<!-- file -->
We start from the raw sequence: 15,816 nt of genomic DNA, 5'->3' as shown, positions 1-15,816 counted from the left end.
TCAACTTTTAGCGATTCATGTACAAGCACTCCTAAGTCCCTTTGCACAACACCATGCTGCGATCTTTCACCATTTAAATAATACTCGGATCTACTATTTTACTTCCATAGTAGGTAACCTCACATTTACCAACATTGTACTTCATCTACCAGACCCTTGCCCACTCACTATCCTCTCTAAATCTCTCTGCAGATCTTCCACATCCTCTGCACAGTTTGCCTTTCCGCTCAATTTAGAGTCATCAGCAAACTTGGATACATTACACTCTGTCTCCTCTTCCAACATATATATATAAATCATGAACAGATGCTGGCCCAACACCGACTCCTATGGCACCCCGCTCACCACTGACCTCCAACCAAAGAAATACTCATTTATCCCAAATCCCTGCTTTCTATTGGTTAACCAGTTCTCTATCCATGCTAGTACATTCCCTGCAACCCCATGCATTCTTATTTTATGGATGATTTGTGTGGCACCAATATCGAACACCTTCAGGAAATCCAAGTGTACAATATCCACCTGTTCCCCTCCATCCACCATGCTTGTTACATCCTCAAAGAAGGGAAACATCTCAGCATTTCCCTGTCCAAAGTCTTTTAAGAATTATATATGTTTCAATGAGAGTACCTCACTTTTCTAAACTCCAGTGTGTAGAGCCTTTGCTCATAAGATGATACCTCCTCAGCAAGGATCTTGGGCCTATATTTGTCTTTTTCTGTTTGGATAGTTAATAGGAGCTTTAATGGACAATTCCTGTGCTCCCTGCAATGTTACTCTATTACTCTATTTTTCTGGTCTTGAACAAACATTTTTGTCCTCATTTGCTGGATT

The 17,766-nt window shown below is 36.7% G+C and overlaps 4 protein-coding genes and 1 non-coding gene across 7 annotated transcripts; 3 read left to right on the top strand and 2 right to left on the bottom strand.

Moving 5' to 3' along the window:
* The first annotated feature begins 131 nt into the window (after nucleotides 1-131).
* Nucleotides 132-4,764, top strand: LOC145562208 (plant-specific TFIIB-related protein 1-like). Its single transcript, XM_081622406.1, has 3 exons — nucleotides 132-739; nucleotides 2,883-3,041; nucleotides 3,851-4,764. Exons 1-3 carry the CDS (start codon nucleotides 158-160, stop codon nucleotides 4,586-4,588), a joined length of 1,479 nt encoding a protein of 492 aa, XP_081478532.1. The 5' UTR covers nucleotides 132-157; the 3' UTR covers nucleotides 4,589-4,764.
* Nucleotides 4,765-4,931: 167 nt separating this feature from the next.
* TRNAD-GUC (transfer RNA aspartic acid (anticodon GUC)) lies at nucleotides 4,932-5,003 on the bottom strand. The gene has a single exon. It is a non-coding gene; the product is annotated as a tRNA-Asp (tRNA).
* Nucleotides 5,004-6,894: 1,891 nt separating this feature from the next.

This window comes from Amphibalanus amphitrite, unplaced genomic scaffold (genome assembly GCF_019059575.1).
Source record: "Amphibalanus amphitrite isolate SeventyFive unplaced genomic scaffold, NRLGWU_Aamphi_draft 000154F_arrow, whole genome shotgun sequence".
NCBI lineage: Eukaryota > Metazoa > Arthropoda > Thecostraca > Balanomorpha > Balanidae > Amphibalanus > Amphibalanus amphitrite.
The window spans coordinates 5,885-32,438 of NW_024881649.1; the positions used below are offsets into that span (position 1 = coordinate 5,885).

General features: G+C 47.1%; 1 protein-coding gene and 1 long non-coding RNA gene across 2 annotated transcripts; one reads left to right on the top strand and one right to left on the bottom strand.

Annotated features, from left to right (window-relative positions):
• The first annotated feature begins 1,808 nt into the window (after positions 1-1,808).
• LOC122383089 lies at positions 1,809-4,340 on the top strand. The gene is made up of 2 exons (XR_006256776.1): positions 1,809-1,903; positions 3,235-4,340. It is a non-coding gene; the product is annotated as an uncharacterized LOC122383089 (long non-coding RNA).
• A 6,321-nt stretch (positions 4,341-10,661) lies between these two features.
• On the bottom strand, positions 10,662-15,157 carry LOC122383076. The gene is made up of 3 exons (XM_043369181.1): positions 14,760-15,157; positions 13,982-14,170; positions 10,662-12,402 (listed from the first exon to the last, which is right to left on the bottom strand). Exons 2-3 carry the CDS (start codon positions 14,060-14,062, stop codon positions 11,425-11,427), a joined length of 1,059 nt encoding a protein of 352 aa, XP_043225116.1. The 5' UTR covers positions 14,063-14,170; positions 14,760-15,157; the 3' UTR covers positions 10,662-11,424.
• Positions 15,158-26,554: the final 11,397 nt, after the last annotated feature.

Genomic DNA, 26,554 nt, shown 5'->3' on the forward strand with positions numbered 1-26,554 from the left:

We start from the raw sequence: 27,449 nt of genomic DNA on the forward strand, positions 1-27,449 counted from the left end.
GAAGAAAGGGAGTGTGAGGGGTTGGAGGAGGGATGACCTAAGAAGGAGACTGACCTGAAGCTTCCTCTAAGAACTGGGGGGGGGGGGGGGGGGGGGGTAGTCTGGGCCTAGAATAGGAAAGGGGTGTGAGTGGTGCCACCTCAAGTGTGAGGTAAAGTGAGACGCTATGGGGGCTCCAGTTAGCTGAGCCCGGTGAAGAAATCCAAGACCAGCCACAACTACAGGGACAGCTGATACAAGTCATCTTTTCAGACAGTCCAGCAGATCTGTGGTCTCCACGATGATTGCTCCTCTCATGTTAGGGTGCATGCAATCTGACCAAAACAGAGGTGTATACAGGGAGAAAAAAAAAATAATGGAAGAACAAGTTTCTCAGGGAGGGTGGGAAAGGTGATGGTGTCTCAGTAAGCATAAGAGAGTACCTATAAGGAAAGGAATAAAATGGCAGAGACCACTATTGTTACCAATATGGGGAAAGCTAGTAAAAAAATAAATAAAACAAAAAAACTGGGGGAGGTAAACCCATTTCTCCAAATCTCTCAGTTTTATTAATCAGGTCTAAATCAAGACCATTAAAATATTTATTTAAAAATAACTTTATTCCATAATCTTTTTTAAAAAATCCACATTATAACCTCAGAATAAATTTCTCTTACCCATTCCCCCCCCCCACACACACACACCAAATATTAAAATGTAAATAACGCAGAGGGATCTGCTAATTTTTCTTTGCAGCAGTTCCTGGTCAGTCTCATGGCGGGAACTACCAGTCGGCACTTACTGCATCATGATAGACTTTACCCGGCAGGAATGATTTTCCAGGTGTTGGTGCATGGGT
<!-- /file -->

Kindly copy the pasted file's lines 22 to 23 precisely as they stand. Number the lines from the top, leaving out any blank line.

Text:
We start from the raw sequence: 27,449 nt of genomic DNA on the forward strand, positions 1-27,449 counted from the left end.
GAAGAAAGGGAGTGTGAGGGGTTGGAGGAGGGATGACCTAAGAAGGAGACTGACCTGAAGCTTCCTCTAAGAACTGGGGGGGGGGGGGGGGGGGGGGTAGTCTGGGCCTAGAATAGGAAAGGGGTGTGAGTGGTGCCACCTCAAGTGTGAGGTAAAGTGAGACGCTATGGGGGCTCCAGTTAGCTGAGCCCGGTGAAGAAATCCAAGACCAGCCACAACTACAGGGACAGCTGATACAAGTCATCTTTTCAGACAGTCCAGCAGATCTGTGGTCTCCACGATGATTGCTCCTCTCATGTTAGGGTGCATGCAATCTGACCAAAACAGAGGTGTATACAGGGAGAAAAAAAAAATAATGGAAGAACAAGTTTCTCAGGGAGGGTGGGAAAGGTGATGGTGTCTCAGTAAGCATAAGAGAGTACCTATAAGGAAAGGAATAAAATGGCAGAGACCACTATTGTTACCAATATGGGGAAAGCTAGTAAAAAAATAAATAAAACAAAAAAACTGGGGGAGGTAAACCCATTTCTCCAAATCTCTCAGTTTTATTAATCAGGTCTAAATCAAGACCATTAAAATATTTATTTAAAAATAACTTTATTCCATAATCTTTTTTAAAAAATCCACATTATAACCTCAGAATAAATTTCTCTTACCCATTCCCCCCCCCCACACACACACACCAAATATTAAAATGTAAATAACGCAGAGGGATCTGCTAATTTTTCTTTGCAGCAGTTCCTGGTCAGTCTCATGGCGGGAACTACCAGTCGGCACTTACTGCATCATGATAGACTTTACCCGGCAGGAATGATTTTCCAGGTGTTGGTGCATGGGT